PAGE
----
The Lowdown on Making the Most of Your Kitchen Base Cabinets
This spot isn’t just for flatware, pots, and pans.
Updated Oct 11, 2018 11:17 PM
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The countertop might be the thing that sees all the action in the kitchen, but none of that chopping and dicing would be possible if it weren’t for the base cabinets underneath it. This supporting structure holds up the surface and, more important, accounts for half of your storage (usually more if you’ve replaced all your uppers with open shelves). Think of these cupboards as the foundation of your kitchen: Nothing works without them.
Your base cabinets should be functional first, meaning the interiors of the drawers and doors are optimized. Sometimes this calls for buying a fancy trash pull-out or customizing the heights and depths of the boxes to your exact cookware. They should also stand out in some way or another from the other cabinets in the room (after all, your eye naturally works its way from the ground up—this is your chance to make a statement). Are you taking full advantage of this overlooked spot? If the answer is no, ahead we gathered a few ideas to help you lay the groundwork.
Make Them Radiate
Brass isn’t only meant for drawer pulls and knobs. Liz Gardner embraced the metal in full force in her space by cladding all the base cabinets in the glistening, unlacquered surface. Some of the fronts have a beveled detailing that gives the flat sheet a ton of texture.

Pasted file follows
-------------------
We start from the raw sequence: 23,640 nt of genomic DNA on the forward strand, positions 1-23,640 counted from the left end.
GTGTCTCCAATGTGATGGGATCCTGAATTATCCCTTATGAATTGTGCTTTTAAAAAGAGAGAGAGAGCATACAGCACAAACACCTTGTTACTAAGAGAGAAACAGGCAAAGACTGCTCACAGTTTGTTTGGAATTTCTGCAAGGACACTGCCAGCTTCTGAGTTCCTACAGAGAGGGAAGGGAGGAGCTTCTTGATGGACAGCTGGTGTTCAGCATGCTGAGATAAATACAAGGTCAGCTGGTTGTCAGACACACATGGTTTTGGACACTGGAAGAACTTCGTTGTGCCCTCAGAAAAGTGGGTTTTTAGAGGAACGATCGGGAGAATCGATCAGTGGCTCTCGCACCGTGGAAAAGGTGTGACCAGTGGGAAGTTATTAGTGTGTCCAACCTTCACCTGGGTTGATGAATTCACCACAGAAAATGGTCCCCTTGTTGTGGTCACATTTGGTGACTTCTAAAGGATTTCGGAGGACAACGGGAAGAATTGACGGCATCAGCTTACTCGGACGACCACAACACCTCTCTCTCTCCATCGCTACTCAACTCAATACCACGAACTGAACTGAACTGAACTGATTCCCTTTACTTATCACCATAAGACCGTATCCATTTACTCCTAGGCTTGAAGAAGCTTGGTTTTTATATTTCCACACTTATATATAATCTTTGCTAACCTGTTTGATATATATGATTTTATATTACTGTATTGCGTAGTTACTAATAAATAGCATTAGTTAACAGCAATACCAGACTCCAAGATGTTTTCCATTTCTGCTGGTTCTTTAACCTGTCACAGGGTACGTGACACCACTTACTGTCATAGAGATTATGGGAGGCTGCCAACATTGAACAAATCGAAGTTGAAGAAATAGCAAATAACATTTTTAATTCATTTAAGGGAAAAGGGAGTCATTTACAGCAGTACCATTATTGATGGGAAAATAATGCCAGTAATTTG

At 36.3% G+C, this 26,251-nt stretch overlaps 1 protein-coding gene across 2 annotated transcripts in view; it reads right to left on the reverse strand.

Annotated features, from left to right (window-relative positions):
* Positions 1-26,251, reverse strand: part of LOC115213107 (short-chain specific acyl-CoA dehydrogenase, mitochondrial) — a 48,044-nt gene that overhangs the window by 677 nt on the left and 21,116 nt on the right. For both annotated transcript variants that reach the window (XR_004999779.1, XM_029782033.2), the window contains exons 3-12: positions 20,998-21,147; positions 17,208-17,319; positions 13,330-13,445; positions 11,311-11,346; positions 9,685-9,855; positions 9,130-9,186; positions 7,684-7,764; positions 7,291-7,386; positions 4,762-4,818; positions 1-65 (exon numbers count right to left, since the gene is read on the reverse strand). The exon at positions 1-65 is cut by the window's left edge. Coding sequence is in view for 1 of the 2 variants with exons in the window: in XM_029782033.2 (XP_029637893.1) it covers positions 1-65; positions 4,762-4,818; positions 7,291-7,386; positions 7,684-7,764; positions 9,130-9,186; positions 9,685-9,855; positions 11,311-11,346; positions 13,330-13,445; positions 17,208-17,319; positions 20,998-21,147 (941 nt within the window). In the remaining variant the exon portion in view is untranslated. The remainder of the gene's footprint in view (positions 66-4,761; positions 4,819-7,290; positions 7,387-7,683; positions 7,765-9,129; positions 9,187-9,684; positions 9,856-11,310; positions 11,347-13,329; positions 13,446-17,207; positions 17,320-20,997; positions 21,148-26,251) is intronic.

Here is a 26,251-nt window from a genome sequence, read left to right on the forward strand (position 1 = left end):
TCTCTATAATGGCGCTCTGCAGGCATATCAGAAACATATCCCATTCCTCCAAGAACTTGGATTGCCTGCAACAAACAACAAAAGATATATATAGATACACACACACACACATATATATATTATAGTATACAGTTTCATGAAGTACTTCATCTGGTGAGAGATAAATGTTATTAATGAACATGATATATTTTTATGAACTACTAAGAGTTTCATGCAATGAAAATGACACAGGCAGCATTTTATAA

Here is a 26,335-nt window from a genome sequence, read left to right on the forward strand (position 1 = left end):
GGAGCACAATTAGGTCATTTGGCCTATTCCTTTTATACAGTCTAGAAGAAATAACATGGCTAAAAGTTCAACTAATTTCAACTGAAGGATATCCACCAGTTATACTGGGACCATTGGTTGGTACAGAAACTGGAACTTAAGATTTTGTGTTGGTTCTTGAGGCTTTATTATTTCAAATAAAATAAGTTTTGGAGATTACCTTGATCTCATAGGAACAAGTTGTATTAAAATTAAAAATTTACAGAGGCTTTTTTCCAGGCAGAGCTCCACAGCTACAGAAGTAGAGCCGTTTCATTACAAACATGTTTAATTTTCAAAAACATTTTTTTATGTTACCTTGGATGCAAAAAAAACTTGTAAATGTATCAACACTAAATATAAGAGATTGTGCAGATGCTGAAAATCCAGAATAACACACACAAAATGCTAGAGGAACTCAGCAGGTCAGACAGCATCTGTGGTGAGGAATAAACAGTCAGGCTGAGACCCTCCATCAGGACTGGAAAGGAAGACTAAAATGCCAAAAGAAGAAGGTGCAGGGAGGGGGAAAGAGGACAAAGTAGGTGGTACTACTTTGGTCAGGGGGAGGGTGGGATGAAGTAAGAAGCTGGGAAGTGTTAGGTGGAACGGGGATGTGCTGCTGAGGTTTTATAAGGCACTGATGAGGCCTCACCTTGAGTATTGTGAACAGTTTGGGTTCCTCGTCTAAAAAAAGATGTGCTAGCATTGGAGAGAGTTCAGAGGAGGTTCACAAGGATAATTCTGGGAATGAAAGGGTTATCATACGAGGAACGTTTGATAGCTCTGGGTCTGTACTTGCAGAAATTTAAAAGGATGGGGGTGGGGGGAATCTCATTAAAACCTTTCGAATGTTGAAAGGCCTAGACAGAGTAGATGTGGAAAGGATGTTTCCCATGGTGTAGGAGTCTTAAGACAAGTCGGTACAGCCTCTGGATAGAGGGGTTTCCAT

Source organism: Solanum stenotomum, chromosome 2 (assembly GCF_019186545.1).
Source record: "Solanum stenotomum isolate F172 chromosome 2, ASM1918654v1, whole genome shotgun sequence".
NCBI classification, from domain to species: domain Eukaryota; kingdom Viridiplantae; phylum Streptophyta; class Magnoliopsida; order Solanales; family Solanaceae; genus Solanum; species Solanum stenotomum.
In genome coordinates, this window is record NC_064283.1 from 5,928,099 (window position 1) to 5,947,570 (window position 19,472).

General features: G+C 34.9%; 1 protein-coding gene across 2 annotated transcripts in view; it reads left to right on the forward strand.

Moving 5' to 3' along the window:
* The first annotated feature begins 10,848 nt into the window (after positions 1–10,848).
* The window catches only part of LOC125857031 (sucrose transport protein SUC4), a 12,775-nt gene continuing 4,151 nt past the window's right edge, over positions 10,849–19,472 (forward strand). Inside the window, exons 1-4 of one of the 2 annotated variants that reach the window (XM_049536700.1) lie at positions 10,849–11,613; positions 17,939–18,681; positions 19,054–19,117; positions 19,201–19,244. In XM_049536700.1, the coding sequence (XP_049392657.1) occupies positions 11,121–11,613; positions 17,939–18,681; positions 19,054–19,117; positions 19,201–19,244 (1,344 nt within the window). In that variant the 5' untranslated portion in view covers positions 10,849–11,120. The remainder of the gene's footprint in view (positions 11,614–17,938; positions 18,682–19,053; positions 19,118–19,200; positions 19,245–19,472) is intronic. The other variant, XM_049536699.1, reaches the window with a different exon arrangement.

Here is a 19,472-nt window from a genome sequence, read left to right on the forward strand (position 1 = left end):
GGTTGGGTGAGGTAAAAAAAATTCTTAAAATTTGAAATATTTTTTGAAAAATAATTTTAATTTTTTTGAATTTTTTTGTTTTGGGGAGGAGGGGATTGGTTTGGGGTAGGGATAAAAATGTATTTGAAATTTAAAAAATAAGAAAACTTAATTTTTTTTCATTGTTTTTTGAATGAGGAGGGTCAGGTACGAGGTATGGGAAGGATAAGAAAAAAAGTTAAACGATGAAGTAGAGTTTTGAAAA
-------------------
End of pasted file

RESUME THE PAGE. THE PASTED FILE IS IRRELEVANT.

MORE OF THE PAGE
Put All Your Drawers in One Place
The island is truly the heart of the kitchen when it’s decked out in storage. Everything from utensils to small appliances can live in any of these 12 drawers. When you’re working with a limited L-shaped footprint, this freestanding piece is a solid work-around.
Carve Out a Cookbook Nook
We usually only think of incorporating open shelves up high, but leaving some open gaps down below can come in handy. Food blogger and stylist Alison Wu left openings right next to her oven to hold all her books, so she can easily access them when she’s in the thick of cooking.
Free Up the Counter
Wine starts to get really unhappy at around 78 degrees and starts to “cook” at 90 degrees, according to top sommelier Aldo Sohm, so if you care about your vino, don’t leave it sitting out in the open: Invest in a mini refrigerator that controls the temperature.
Streamline the Handles
There are few distractions in this traditional-meets-contemporary kitchen. The base cabinets that support the peninsula structure consist of J-groove doors, meaning you just have to curl your fingers around the edge to open them.
It might seem counterintuitive to keep plates so close to the floor, but in a glass enclosure, they’re just as safe and dust-free as they would be in an upper cabinet.
Keep the Clanging to a Minimum
Baking pans and cutting boards never seem to fit seamlessly into any cabinet (they’re usually not deep enough or too wide), but this system, designed by Naked Kitchens, features a pull-out compartment next to the range for quiet access.
Don’t Knock IKEA
The Swedish retailer’s stock frames are known for being budget friendly, but they’re surprisingly sturdy, too. If you really want to upgrade the plain fronts, go to Semihandmade or another retailer that specializes in creating partial custom fronts for the frames. The beaded ones in this kitchen make the whole room look bespoke.